|Subhas steers smoke engine
Bangalore won’t wait for court directives to clear the air. But Calcutta will tread the legal route, eyeing a higher court than the high court, all to slam the brakes on a cleaner and greener environment.
Pushed to the wall by the April 2004 deadline set by Calcutta High Court in implementing Bharat Stage-II (BS-II) auto-emission levels, state transport minister Subhas Chakraborty on Sunday advocated the transport lobbies’ arguments in pushing back the changeover as far as possible.
From lack of enough time to lack of enough money, Chakraborty echoed their explanations. “My argument is very clear and specific,” he said. “It is impossible to change the engines of 15 lakh vehicles in such a short span (of 10 months),” he added, appearing confident that “any expert or anyone with some knowledge of automobiles” would agree with him.
For Chakraborty’s benefit, Metro got in touch with Ramanatha Rai, transport minister of a state (Karnataka) that did not wait for any court directive to get cracking on clean air.
“True, there is no court order for us regarding implementation of BS-II norms,” he admitted. “But that has spurred us to be more pro-active and get our house in order so that we are not surprised by court directives,” he added.
No vehicle more than 10 years old is allowed to enter the ring roads of Bangalore. Within the city, the government has already laid down certain norms — including the use of some pollution-control kits — for all vehicles.
Chakraborty claimed to have his own logic in backing the transporters’ arguments but party insiders said his stance had more to do with politics than transport. As the minister of a department referred to as the ‘honey-pot’ in ministerial circles, Chakraborty, officials corroborated, cannot antagonise a lobby that provides everything, from poll-time money to rally-time transport.
The minister himself, however, would not read anything into the plot that has, for the first time, seen the convergence of the government, individual politicians and the transporters’ lobbies in resisting a court directive to clean up the city’s air.
What Chakraborty left unsaid was that the state government knew, well before the April 2003 court directive, what was coming. Ever since S.M. Ghosh, an automobile expert, pleaded with the court in 1999 to do something to improve the quality of the air Calcuttans breathe, the government knew that a clean-up job was on the cards. Yet, nothing was done.
What Chakraborty is saying now sounds akin to what politicians said in Delhi in 2001. But the logic offered then — the lack of time, given the enormity of the changes — was brushed aside by the court there.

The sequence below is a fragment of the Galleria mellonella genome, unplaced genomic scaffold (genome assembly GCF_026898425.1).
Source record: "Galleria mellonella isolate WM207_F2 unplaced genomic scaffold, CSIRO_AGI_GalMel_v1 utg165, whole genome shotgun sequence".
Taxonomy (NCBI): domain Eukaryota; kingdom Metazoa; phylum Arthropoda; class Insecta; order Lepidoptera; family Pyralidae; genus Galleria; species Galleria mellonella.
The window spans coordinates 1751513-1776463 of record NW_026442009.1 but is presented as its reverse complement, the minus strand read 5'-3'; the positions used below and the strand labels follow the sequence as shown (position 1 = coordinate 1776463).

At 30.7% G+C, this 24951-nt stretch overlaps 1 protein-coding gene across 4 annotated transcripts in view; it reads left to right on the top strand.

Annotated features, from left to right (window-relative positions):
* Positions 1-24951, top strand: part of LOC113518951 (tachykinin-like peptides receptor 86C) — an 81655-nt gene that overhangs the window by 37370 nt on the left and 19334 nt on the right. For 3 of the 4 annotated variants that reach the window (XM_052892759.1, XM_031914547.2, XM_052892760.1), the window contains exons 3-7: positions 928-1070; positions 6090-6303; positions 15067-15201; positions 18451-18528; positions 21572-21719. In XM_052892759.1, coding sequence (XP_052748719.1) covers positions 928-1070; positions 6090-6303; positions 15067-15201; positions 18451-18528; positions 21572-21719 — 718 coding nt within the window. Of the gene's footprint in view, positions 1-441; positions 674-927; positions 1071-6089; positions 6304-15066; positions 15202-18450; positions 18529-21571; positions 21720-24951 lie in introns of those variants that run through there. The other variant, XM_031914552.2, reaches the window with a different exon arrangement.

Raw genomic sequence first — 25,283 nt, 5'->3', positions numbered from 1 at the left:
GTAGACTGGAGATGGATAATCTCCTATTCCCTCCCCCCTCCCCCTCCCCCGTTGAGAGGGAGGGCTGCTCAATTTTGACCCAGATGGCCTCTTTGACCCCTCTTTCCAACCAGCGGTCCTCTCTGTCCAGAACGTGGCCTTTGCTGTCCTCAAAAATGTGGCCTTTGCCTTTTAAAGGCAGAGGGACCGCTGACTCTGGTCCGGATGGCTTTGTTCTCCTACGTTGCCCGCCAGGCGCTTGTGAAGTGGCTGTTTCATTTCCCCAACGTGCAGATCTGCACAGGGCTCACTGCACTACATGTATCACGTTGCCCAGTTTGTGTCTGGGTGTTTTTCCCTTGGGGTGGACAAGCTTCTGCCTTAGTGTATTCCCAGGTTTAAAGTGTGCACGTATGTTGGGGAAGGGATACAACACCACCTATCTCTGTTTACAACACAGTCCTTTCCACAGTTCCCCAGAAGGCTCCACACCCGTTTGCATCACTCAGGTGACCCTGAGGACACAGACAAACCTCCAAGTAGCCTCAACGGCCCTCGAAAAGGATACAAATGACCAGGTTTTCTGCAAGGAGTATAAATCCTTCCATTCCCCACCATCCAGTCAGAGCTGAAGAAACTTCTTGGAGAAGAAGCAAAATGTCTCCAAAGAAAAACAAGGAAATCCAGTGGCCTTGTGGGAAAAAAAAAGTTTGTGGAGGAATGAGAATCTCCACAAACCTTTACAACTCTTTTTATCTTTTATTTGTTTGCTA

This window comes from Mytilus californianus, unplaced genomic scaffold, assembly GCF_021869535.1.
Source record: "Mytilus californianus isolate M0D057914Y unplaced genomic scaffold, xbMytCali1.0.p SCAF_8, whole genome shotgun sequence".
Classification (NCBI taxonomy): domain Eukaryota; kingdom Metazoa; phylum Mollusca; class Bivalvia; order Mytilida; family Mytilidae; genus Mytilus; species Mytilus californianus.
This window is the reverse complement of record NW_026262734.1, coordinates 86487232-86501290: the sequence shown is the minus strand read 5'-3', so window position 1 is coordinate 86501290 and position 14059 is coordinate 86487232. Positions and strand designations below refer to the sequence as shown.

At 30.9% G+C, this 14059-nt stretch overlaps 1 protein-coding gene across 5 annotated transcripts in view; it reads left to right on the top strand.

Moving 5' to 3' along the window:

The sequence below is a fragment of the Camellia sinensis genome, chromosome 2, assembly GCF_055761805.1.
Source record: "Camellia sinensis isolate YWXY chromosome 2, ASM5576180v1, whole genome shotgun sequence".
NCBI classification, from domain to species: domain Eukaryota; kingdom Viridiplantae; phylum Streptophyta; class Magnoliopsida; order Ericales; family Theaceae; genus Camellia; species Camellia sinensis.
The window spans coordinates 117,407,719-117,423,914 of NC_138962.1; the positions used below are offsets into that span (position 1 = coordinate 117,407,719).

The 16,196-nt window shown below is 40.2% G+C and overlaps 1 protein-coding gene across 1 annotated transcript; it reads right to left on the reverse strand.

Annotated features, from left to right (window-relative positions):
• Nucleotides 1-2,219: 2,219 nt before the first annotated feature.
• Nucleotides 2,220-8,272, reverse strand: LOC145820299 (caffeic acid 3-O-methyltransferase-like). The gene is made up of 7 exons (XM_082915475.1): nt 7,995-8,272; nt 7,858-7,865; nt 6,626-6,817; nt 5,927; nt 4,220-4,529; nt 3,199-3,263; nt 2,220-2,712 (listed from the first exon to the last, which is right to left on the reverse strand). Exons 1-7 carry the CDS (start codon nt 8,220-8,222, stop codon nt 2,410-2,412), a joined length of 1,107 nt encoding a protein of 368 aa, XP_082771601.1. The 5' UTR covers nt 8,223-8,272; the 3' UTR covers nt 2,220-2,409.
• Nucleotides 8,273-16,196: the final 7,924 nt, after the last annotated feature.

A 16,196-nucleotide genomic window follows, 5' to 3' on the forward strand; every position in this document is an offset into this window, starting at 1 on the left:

Protests and strikes greeted the court’s directive but the buses and autos cleaned up their act and came back on the road, slowly but surely, as the transport lobby got a measure of the judiciary’s seriousness.
Things could be heading the same way here. Already, in a predictable replay of the Delhi scenario, transporters have said they do not have the money to transform the smoke-spewing engines into ones that conform to permissible auto-emission levels.
“Can you imagine what will happen if public transport goes off the road'” the state transport minister asked. Echoing the transport lobbies, that appear unwilling to invest in a smoke-less future for the city, he added that “owners of most vehicles will not spend money to change their engines”.
“Is there anyone who can supply 15 lakh engines in 10 months' Is there any agency which can fit 5,000 engines daily' Will any bank come forward to provide loans to the vehicle-owners'” he demanded.
Besides, Calcutta cannot be compared with Delhi, which has compressed natural gas (CNG), he feels. Predictably, there was no clear-cut reply on what the state government had done to get alternative gas pumps rolling.
Chakraborty, however, insisted that he was not acting as the transporter lobbies’ spokesperson. “I am just telling you the situation on the ground,” he said.
“As transport minister, I have to look into the problems of both commuters and transporters and to devise a route that will not harm either of the two divergent interests,” Chakraborty added. “We have, therefore, told the court that old vehicles will be scrapped, but in a phased manner,” he said.
The minister, however, is not limiting his options to the high court here. Claiming that chief minister Buddhadeb Bhattacharjee was convinced of the problems, Chakraborty said the Supreme Court would be petitioned if appeals here failed.